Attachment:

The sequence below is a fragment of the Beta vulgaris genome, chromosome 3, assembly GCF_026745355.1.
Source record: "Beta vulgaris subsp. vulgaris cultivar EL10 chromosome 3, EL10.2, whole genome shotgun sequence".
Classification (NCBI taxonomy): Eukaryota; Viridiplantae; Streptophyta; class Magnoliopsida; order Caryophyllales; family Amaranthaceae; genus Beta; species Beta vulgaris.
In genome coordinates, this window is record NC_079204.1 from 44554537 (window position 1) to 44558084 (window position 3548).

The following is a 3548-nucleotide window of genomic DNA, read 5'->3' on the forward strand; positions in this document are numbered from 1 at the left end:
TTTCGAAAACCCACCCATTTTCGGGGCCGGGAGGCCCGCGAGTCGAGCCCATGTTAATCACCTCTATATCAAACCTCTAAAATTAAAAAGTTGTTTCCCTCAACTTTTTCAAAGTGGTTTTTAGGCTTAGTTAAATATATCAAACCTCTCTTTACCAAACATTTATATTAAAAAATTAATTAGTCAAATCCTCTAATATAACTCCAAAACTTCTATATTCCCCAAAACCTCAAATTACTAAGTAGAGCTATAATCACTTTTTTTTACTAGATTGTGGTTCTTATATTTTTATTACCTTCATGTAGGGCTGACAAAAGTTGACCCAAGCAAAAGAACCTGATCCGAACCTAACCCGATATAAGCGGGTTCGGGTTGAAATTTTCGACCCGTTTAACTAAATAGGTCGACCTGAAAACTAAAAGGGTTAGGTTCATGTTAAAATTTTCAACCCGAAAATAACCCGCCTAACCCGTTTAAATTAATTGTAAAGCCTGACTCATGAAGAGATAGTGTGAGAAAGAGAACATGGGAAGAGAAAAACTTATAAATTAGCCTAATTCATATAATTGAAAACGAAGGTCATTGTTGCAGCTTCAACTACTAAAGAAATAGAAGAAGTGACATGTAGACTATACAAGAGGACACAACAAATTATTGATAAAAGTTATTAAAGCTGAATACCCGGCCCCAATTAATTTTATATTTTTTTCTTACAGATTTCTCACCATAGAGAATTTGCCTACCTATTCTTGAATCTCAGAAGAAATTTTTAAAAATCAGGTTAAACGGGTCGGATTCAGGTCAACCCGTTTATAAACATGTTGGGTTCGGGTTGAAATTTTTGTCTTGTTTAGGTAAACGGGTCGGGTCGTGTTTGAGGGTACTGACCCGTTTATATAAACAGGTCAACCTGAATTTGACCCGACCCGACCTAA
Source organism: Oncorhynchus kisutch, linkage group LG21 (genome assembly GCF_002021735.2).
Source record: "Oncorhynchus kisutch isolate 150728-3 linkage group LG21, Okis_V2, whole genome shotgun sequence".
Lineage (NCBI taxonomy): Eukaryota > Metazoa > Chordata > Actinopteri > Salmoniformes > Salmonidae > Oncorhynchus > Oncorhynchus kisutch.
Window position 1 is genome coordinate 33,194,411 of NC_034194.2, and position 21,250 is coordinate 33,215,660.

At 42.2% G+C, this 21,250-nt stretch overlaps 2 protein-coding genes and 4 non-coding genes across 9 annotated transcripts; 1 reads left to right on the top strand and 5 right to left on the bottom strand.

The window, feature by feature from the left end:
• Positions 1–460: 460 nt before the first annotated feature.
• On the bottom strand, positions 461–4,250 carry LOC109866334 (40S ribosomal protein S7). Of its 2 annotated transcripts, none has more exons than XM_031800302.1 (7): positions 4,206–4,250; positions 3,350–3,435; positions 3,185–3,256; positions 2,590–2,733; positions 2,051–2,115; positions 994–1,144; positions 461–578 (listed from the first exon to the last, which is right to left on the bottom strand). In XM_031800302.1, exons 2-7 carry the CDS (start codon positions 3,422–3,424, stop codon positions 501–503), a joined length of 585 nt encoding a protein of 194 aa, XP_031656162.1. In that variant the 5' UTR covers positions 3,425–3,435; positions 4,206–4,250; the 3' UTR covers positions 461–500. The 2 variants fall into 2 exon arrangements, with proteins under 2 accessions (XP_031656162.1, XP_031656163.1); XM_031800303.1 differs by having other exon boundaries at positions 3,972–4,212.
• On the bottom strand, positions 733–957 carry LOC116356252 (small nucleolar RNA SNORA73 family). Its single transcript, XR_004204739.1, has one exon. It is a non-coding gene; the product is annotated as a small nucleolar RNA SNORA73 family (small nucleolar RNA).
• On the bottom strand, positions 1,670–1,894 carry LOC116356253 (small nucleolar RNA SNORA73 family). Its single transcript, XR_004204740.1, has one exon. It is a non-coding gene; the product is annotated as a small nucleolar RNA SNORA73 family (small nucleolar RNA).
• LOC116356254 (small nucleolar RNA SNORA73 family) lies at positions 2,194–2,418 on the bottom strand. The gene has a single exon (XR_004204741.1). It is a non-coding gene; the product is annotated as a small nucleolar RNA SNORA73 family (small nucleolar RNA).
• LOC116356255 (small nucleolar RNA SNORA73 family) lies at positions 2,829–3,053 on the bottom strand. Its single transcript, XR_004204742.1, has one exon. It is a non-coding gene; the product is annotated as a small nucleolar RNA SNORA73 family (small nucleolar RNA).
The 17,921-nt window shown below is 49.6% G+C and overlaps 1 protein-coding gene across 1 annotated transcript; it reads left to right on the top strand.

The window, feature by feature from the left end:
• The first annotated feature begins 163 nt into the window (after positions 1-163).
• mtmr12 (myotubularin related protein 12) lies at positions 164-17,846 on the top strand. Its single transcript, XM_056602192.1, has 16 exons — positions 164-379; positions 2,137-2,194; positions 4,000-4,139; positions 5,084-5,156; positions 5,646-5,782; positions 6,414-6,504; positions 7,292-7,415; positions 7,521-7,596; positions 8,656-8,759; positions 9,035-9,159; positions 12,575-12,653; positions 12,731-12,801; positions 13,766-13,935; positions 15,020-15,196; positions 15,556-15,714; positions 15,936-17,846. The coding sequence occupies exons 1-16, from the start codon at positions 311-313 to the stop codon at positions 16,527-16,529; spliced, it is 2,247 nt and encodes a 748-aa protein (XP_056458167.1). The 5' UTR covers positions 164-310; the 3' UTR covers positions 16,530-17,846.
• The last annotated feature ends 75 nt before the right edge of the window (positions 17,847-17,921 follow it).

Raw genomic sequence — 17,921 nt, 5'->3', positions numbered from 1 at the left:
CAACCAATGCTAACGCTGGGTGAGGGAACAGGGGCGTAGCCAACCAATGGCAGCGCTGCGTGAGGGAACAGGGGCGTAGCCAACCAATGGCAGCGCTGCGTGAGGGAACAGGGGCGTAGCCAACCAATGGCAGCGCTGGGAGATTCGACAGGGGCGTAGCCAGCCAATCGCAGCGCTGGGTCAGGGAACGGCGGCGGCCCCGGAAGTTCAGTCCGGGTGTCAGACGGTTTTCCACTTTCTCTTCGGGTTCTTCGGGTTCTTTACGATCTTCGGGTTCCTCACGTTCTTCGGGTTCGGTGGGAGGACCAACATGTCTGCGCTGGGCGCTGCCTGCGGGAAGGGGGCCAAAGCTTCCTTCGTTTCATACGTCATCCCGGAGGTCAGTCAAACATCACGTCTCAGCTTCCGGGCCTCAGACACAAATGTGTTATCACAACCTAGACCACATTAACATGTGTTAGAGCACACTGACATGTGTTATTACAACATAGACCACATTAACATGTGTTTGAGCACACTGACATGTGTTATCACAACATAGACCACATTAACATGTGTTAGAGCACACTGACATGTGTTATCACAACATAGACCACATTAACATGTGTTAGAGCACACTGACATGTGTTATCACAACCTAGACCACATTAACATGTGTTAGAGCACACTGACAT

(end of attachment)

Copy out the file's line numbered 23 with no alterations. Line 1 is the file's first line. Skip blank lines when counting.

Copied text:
• The last annotated feature ends 75 nt before the right edge of the window (positions 17,847-17,921 follow it).